Vg1 and regional specification in vertebrates: a new role for an old molecule

Trends Genet. 1994 Oct;10(10):371-6. doi: 10.1016/0168-9525(94)90134-1.


The Vg1 protein was discovered some ten years ago in a screen for localized maternal RNA molecules involved in early embryonic patterning in the frog Xenopus laevis. The localization of this molecule to the vegetal pole suggested that Vg1 might function as a determinant of embryonic cell fate, and its DNA sequence revealed that it is related to factors involved in induction of the mesoderm. However, it is only in the past year that evidence hinting at the role of Vg1 in early development has emerged. It now seems that although the key component for specifying a vertebrate dorsal axis has been known to us for a decade, cryptic processing pathways have kept its role in this important process hidden from view.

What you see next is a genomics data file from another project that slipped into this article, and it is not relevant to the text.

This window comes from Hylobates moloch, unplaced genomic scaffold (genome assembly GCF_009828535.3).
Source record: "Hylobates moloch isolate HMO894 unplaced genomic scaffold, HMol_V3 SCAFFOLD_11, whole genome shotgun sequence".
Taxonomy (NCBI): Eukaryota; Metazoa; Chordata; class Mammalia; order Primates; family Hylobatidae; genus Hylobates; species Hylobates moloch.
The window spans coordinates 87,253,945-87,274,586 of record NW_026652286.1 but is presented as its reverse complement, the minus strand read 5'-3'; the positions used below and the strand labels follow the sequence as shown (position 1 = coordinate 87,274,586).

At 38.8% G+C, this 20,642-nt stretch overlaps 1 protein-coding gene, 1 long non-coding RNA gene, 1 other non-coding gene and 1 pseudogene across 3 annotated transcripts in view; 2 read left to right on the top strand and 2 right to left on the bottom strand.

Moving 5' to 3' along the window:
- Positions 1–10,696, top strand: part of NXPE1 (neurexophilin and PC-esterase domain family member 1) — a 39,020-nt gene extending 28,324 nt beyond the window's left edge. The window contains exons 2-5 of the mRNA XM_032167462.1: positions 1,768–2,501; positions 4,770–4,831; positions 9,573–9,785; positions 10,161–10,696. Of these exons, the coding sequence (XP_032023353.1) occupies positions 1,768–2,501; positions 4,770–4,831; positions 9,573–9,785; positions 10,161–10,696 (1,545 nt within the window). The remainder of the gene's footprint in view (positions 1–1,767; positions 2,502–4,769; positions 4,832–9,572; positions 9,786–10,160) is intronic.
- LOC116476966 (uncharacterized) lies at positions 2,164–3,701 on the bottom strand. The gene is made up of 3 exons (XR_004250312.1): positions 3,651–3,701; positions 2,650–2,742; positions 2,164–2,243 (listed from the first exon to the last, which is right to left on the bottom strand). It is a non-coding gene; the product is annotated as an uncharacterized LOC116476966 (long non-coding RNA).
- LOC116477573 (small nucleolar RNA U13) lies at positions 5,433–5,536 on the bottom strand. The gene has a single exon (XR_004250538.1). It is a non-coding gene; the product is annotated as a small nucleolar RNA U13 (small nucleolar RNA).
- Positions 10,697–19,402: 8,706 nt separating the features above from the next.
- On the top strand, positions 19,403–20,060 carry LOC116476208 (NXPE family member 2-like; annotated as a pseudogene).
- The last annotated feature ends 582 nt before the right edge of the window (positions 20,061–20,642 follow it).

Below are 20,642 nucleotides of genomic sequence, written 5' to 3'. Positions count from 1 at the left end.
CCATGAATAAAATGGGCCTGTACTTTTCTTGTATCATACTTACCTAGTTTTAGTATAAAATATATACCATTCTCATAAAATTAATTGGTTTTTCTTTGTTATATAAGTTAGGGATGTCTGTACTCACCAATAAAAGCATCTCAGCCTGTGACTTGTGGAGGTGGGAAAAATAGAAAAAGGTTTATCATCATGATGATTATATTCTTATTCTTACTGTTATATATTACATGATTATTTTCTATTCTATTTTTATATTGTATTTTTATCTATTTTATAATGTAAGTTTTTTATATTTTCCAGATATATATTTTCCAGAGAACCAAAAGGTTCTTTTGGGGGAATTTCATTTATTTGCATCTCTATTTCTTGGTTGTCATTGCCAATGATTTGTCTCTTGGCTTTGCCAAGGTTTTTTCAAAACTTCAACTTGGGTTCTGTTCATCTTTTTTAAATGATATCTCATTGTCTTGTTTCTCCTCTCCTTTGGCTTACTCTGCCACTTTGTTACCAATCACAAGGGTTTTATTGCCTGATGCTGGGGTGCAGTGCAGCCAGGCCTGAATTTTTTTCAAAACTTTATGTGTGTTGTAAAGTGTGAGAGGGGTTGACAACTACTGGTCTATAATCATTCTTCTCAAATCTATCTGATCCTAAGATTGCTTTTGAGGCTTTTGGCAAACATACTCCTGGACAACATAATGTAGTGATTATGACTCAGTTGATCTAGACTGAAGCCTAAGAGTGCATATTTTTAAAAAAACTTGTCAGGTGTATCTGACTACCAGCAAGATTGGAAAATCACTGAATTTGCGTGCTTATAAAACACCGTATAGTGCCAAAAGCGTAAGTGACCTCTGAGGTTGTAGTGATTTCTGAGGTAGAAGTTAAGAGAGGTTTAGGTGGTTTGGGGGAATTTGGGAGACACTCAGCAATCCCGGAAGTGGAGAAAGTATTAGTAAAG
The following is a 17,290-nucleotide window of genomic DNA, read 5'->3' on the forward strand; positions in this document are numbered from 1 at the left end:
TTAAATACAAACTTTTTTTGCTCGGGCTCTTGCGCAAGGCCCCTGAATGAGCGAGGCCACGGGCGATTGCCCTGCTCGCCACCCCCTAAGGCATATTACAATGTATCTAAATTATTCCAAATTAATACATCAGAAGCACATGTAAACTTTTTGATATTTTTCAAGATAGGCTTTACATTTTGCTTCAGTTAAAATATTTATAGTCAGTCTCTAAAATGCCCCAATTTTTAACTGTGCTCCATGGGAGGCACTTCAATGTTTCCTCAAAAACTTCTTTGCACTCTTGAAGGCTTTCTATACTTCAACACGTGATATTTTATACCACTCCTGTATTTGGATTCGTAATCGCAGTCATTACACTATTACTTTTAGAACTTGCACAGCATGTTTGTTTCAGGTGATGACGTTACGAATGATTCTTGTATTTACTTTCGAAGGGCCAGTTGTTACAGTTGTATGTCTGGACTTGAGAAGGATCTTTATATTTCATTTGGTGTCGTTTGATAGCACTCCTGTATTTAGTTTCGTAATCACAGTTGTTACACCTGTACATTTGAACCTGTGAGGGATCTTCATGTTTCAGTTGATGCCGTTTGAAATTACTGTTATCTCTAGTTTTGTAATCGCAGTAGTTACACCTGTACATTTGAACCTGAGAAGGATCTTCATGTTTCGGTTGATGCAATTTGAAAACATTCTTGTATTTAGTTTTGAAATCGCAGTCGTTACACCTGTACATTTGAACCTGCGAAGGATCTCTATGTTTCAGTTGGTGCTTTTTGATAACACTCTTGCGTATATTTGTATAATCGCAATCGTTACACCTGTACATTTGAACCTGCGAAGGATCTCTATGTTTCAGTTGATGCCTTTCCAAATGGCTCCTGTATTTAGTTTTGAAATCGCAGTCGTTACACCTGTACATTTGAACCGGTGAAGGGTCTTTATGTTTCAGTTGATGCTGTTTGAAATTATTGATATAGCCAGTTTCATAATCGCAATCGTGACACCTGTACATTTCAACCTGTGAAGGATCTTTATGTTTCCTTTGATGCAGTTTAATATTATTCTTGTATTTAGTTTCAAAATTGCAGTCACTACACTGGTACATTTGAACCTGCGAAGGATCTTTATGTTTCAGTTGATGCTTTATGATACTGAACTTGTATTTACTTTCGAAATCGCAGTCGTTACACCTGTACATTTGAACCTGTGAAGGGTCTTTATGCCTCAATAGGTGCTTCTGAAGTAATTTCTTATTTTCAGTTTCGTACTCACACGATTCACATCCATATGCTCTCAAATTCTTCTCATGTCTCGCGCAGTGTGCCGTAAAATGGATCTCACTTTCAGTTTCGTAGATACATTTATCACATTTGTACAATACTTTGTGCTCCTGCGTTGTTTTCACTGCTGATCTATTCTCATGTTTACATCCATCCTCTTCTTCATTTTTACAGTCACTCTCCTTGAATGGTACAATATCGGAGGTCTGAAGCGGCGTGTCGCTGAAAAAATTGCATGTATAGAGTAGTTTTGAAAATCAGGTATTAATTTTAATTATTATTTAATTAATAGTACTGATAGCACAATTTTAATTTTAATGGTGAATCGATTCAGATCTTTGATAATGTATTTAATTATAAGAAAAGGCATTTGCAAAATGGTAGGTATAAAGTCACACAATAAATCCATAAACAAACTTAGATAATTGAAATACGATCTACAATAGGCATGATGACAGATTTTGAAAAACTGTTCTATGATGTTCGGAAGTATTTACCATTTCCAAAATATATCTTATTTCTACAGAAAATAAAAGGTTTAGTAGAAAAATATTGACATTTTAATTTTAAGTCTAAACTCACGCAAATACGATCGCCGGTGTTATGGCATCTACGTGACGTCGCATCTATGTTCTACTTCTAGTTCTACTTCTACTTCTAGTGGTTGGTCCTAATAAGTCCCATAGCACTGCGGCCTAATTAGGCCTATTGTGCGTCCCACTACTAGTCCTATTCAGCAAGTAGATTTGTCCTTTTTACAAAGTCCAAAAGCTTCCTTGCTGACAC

Publication types

  • Research Support, Non-U.S. Gov't
  • Review

MeSH terms

  • Animals
  • Gene Expression Regulation, Developmental
  • Glycoproteins / genetics*
  • Glycoproteins / isolation & purification
  • Glycoproteins / physiology
  • Protein Processing, Post-Translational
  • Transforming Growth Factor beta / genetics
  • Vertebrates / embryology*
  • Xenopus Proteins
  • Xenopus laevis / embryology


  • GDF1 protein, Xenopus
  • Glycoproteins
  • Transforming Growth Factor beta
  • Xenopus Proteins